5.3.1 Mind/Body Dualism


By the end of this section you will discover:

  • The major arguments for human mind/body dualism.
  • The chief problems with this view.


Much of what we discussed about Descartes’ metaphysical dualism in the previous section sets out the issues of mind/body dualism. Dualism seems the most natural expression of our own experience. It certainly seems like my body is a tangible, physical thing, while my mind is somehow “contained” inside my brain. Moreover, it seems that my mind can direct my body to act and that it has a causal impact on my voluntary motion. So too, it seems that things that happen to my body—accidents, illnesses, exposure to heat or cold—likewise influence my thoughts.

Moreover, it seems my mind, though it may wander, is largely tied to my body’s location in time and space. True, I can daydream about that vacation last year in Cancun, can remember the warmth of the sun and the water, but I retain the knowledge that “I” am not “there,” that I am in fact right here, today, in this body.

Also, it is worthwhile to point out that a dualistic account of our nature might be easiest to square with our beliefs about the afterlife (as immortal spirits/souls say) or with theories according to which we have free will. If we are purely corporeal, material beings, then we might have to abandon those theories. (We will investigate this claim about freedom in great detail below.)

Problems with Mind/Body Dualism

But, as we saw above, there are problems with this “dualistic” view. The most serious problem was the problem of interaction. How can a non-physical thing like a “mind” causally affect a physical thing like a “body”? Or vice versa? And if they do interact, where does that interaction occur? Descartes speculated that it might occur in the pineal gland, a small gland in the middle of the brain which scientists of his day did not understand. But this seems ridiculous. A non-physical mind can have no “where,” for only physical things occupy space.

Arguments Against Personal Identity: Crash Course Philosophy #20

Or watch the video here


Taking it to the Streets…

Try any of these conversations with some friends:
Ask a friend or two if they believe they are minds inside of bodies. If they believe so, ask them where in the body the mind resides. Most will point to their heads. Ask them why they point there. Can they be sure that is where the mind resides?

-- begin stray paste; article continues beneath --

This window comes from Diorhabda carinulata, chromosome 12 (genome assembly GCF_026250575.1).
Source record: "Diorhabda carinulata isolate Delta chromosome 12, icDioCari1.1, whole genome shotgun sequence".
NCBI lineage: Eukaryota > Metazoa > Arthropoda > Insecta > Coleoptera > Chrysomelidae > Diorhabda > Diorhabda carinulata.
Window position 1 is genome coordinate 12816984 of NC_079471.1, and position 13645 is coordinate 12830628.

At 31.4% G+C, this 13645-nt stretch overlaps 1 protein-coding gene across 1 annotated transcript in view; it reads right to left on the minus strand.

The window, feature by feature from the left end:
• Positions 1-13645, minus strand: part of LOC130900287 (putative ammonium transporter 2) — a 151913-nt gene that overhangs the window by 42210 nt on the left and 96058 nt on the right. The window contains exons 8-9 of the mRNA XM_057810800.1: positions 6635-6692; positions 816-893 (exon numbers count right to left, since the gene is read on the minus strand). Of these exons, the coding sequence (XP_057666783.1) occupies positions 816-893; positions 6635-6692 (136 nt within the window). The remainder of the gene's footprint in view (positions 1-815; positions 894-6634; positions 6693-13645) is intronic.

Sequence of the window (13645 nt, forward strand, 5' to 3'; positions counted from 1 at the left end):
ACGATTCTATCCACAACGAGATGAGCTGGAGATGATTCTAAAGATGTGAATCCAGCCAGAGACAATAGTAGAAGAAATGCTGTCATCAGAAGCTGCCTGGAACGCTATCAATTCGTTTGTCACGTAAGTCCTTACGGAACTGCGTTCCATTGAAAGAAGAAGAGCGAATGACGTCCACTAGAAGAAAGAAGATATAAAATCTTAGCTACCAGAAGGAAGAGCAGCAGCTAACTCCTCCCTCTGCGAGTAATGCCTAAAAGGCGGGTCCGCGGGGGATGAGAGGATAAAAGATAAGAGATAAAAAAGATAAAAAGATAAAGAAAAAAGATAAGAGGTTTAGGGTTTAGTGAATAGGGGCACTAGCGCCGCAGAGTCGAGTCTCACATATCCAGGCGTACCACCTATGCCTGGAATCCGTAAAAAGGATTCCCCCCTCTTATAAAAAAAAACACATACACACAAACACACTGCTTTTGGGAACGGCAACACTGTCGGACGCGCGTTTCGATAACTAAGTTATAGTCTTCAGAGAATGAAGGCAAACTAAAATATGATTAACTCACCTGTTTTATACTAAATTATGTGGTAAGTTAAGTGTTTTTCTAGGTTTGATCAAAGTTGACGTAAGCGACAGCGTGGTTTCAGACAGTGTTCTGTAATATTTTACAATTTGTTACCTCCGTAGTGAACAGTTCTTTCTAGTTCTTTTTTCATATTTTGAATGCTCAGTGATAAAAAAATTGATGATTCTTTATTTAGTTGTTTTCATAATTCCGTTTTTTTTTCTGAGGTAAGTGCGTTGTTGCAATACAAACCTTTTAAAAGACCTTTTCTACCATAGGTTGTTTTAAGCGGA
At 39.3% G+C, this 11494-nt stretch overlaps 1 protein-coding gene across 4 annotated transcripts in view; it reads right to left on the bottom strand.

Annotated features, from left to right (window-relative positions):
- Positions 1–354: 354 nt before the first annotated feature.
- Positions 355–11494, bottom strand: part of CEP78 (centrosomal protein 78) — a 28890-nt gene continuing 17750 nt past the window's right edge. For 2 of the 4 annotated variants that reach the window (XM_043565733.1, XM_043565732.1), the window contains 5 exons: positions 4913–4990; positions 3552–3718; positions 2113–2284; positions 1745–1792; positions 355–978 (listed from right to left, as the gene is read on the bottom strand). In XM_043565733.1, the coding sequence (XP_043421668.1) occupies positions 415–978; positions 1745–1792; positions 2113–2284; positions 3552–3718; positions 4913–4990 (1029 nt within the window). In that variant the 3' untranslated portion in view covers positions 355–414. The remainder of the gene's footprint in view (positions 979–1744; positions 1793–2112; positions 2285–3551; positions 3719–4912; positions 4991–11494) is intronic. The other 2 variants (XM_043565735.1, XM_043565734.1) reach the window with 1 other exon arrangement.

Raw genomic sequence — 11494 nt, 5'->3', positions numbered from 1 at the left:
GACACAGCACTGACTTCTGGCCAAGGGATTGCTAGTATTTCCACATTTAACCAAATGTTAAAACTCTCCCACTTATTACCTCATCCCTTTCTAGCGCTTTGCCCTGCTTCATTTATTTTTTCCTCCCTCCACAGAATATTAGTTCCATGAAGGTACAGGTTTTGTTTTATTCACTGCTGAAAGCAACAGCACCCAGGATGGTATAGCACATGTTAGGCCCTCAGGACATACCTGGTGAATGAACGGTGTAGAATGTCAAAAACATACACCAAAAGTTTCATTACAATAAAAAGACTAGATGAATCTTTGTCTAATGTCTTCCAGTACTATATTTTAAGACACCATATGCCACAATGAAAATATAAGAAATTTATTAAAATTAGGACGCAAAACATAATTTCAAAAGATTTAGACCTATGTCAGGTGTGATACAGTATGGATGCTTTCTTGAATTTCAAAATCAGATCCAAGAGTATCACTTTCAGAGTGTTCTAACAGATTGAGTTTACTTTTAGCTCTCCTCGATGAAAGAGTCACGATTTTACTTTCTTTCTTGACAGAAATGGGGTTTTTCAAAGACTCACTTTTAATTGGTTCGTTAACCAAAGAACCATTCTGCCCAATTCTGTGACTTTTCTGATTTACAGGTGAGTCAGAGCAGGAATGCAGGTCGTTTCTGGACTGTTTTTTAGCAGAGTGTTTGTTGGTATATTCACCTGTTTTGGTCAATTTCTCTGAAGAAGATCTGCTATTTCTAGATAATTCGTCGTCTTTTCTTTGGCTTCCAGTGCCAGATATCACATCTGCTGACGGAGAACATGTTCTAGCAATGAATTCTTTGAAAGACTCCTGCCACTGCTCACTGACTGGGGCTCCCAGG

Ask a friend where “they” are when they are dreaming. If they say they are in their bodies in bed, then ask how it is they can experience all the things of the dream. If they say they are in the dream, then ask them whether they really need a body in order to have experiences.
Ask them to try to explain how the mind is different from the brain. Ask them to explain how the two can interact. As an example, set up an object at some distance from them. Ask them to use only their mind to move it, without walking over to it. When they cannot, ask them why their minds can interact with their brains but not with other physical objects.

As Paul Richard Blum has noted,

Even in the contemporary era, philosophers such as Gilbert Ryle (1900-1976) found worth in writing about and arguing against Descartes’ views to set up their own theories. Ryle questioned whether the mind and body are in fact distinct and argued that they would not communicate with each other if they were. Ryle states:

Body and mind are ordinarily harnessed together…. [T]he things and events which belong to the physical world…are external, while the workings of [a person’s] own mind are internal…. [This results in the] partly metaphorical representation of the bifurcation of a person’s two lives. (1945, 11-16)

As we mentioned earlier in this chapter, Ryle believed that, if Descartes’ theory were correct, the mind would be a mere “ghost in a machine,” inactive and unable to cause actions in the body (the machine). Ryle did not term Descartes’ theory “substance dualism” but “Descartes’ myth.”  (Blum, Introduction to Philosophy: Philosophy of Mind, Heather Salazar (Editor))



Works Cited

CrashCourse. Arguments Against Personal Identity: Crash Course Philosophy #20. YouTube, YouTube, 11 July 2016, https://youtu.be/17WiQ_tNld4. Accessed 12 Apr. 2022.



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PPSC PHI 1011: The Philosopher's Quest by Daniel G. Shaw, Ph.D. is licensed under a Creative Commons Attribution-NonCommercial 4.0 International License, except where otherwise noted.

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